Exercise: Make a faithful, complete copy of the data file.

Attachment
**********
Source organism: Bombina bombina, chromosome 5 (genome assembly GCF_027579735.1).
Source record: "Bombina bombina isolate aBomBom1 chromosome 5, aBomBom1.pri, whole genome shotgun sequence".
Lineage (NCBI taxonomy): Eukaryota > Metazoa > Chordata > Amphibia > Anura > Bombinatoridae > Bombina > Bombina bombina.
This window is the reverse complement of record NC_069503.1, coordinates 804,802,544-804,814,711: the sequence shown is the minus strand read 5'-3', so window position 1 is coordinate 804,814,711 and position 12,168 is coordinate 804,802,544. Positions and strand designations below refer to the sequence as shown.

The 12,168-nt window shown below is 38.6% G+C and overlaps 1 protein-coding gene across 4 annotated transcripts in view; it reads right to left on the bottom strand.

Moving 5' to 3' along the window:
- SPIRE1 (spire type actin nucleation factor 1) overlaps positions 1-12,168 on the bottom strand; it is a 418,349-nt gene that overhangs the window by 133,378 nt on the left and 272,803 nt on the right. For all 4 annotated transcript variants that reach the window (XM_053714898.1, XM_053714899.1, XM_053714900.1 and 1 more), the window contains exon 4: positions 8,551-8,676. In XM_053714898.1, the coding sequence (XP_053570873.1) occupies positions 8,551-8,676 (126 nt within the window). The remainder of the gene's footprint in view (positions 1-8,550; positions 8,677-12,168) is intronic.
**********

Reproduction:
Source organism: Bombina bombina, chromosome 5 (genome assembly GCF_027579735.1).
Source record: "Bombina bombina isolate aBomBom1 chromosome 5, aBomBom1.pri, whole genome shotgun sequence".
Lineage (NCBI taxonomy): Eukaryota > Metazoa > Chordata > Amphibia > Anura > Bombinatoridae > Bombina > Bombina bombina.
This window is the reverse complement of record NC_069503.1, coordinates 804,802,544-804,814,711: the sequence shown is the minus strand read 5'-3', so window position 1 is coordinate 804,814,711 and position 12,168 is coordinate 804,802,544. Positions and strand designations below refer to the sequence as shown.

The 12,168-nt window shown below is 38.6% G+C and overlaps 1 protein-coding gene across 4 annotated transcripts in view; it reads right to left on the bottom strand.

Moving 5' to 3' along the window:
- SPIRE1 (spire type actin nucleation factor 1) overlaps positions 1-12,168 on the bottom strand; it is a 418,349-nt gene that overhangs the window by 133,378 nt on the left and 272,803 nt on the right. For all 4 annotated transcript variants that reach the window (XM_053714898.1, XM_053714899.1, XM_053714900.1 and 1 more), the window contains exon 4: positions 8,551-8,676. In XM_053714898.1, the coding sequence (XP_053570873.1) occupies positions 8,551-8,676 (126 nt within the window). The remainder of the gene's footprint in view (positions 1-8,550; positions 8,677-12,168) is intronic.